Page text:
In terms of confronting oppression, the uprising was largely grounded in unarmed, mass civil resistance. This allowed space for all segments of society to participate — the young, the elderly, students and particularly women. On every level, including economic, Palestinians withheld their consent to be occupied any longer, making it unsustainable for the Israelis to continue with “business as usual.”
One poignant and ironic element of this story is how cognizant the women were about the dangers of being sidelined if they were to succeed. They understood from the very beginning (and this understanding was borne out) how deeply entrenched patriarchy is, and how difficult it is to confront and challenge patriarchy in movement-building.
Azza, a leader in the First Intifada, says in the film, “We shouldn’t have ended the Intifada until our objectives were met.” This can be applied to the uprising’s goals related to women’s liberation, as well as the national liberation goals. Ending the mass, civil resistance did not yield progress on either front.
This is as true today as it was during the First Intifada, and is equally true in movement struggles around the globe, including here in the United States. The greater the shared understanding between women and men allies that patriarchy is deeply entrenched in the power structures of so many of our movements, the more effective we can be at shifting these dynamics. Palestinian women during the First Intifada did not have enough political power to prevent their movement from being co-opted by more powerful forces. The film provokes the question: How can we design our movement structures and systems today to make that co-optation less likely?
The German playwright and poet Bertolt Brecht famously said, “Art is not a mirror held up to reality, but a hammer with which to shape it.” What are your hopes for Naila and the Uprising? Is it simply meant to be informative, or to inspire action? If so, how and who?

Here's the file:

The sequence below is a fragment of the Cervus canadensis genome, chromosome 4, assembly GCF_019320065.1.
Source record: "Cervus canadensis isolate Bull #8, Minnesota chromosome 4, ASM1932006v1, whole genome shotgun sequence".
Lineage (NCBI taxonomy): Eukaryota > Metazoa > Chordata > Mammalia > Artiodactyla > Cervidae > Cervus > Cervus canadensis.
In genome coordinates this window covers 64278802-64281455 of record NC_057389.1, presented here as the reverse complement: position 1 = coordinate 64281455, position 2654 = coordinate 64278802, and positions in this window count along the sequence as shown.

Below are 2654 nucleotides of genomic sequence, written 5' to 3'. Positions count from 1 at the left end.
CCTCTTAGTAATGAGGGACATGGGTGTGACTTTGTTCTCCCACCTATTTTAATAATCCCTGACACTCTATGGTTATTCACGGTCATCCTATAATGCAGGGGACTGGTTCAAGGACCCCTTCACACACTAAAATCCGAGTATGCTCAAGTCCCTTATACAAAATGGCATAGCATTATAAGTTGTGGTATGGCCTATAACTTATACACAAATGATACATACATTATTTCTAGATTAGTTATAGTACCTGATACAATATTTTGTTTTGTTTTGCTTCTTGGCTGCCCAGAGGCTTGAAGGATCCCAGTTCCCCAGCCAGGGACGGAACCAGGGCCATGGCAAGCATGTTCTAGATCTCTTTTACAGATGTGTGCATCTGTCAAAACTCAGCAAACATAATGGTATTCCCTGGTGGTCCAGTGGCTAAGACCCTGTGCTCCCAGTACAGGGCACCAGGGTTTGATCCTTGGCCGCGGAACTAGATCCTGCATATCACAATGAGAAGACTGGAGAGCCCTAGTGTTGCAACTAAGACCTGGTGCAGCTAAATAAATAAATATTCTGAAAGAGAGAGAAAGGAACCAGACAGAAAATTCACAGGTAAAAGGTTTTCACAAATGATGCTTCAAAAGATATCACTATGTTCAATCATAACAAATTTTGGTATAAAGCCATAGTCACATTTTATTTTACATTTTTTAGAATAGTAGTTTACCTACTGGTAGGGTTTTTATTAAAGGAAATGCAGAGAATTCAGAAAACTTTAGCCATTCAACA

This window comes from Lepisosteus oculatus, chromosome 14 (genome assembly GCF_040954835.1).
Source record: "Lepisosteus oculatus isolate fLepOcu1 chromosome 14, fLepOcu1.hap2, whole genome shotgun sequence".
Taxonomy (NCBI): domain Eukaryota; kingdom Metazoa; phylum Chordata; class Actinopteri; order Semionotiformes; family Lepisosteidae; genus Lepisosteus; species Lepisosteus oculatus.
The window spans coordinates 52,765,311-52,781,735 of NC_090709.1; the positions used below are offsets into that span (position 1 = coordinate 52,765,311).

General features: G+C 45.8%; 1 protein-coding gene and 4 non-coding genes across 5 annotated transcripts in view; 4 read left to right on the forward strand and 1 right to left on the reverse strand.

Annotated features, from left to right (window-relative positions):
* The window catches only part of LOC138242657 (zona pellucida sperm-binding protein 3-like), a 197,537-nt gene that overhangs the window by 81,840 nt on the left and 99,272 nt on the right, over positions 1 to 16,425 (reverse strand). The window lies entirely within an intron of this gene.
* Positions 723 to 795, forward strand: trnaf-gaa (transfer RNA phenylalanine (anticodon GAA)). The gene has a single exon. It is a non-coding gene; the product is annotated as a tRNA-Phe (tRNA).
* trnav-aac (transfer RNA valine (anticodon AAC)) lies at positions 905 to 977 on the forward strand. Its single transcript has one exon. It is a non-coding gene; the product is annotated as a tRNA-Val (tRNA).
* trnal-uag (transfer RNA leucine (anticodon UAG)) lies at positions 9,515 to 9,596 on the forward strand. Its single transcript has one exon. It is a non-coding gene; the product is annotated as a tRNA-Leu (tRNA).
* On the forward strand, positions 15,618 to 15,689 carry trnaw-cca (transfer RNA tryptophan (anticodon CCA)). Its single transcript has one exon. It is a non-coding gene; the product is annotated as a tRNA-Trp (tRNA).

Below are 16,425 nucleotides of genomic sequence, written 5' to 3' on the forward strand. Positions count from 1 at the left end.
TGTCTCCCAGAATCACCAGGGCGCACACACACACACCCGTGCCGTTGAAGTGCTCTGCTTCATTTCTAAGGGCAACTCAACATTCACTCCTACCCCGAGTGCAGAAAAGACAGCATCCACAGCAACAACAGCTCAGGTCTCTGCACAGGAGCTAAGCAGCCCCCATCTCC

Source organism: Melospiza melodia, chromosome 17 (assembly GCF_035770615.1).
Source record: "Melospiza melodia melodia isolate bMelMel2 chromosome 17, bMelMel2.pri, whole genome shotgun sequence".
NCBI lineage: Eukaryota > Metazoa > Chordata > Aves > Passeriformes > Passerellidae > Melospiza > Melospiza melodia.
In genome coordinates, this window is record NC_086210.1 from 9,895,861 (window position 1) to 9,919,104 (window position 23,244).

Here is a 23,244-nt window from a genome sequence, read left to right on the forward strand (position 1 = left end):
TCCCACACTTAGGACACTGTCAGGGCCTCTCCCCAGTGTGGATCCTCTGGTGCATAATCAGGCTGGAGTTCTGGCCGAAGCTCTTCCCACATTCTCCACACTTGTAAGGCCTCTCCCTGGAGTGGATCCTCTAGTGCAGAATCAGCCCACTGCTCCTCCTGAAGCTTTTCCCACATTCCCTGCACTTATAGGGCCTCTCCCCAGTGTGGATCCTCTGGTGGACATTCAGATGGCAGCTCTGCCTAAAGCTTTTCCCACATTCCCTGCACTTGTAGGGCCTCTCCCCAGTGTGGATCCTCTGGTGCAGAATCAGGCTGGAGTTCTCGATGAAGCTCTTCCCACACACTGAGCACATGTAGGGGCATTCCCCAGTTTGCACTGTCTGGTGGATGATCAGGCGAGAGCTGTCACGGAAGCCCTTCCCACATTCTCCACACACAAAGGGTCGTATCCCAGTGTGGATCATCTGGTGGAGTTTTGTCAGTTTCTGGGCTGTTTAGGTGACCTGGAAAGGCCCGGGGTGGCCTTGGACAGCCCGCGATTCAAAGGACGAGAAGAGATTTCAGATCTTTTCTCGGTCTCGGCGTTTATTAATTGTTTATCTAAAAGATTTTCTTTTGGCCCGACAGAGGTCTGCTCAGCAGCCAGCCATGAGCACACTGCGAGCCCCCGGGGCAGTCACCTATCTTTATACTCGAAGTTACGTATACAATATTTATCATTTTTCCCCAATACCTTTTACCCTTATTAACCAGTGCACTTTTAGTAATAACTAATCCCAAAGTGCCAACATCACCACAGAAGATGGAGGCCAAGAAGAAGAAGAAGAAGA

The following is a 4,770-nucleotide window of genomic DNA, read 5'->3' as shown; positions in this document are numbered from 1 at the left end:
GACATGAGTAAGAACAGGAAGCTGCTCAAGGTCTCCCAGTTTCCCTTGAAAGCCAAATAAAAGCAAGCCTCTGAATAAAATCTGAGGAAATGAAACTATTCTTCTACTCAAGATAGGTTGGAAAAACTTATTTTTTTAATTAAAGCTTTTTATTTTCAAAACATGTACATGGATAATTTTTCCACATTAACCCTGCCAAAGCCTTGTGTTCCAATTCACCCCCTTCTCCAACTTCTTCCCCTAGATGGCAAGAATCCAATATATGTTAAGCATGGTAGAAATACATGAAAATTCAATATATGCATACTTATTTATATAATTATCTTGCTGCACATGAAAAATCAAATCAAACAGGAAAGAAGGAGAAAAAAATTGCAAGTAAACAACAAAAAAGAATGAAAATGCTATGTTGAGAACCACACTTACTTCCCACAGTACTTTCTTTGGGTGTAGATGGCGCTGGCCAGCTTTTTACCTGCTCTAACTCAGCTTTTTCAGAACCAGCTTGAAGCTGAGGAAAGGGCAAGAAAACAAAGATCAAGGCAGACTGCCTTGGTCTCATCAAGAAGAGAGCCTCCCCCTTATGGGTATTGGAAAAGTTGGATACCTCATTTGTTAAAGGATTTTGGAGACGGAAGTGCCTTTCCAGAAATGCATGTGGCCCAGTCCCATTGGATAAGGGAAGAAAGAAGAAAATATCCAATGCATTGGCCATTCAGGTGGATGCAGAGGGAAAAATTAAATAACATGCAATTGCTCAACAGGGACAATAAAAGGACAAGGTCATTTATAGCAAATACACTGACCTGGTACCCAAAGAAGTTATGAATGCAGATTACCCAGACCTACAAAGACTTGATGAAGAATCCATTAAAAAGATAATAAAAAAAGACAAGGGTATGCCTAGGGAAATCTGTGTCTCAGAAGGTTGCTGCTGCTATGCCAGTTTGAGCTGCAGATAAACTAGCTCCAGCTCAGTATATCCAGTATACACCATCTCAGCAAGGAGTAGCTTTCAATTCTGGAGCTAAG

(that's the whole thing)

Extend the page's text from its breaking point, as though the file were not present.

Bacha: At Just Vision, we believe that stories and storytelling impact how an informed public makes decisions and takes action. In that sense, we hope the film educates audiences about the power of civil resistance and the crucial role that women play at the front lines, while also serving as a cautionary tale about the deleterious effects of sidelining women leaders.
On a grassroots level, Naila and the Uprising opens up space to connect the Palestinian struggle with other movements centered on liberation, justice and equality. We hope the film will provide inspiration for movement activists all over the world — including, of course, the ongoing struggle in Palestine — and provide a space for all our movements to learn from each other and build together.
Is there a hierarchy of oppressions within Palestinian society? How does Just Vision tackle the intersectionality of these different injustices?
Babaa: As several Palestinian women in the film point out, their struggle for national liberation was and is informed by a simultaneous struggle for gender equality within their own patriarchal society. I think activist Sama Aweida put it best when she said: “We can’t be free as women unless we’re in a free country. And even if we are free of the occupation, we can’t know freedom as long as we are subjugated in our own society.” The sentiment is reminiscent of Martin Luther King Jr’s now famous quote: “No one is free until we are all free.”
At Just Vision we also believe the many layers of human emancipation are inextricably linked. It is one reason why our body of work — from Local Call, our Hebrew-language news site, to our films — has always amplified the needs, concerns and effective strategies of communities struggling for freedom, dignity and equality for everyone in the region.
See here for future screenings of Naila and the Uprising.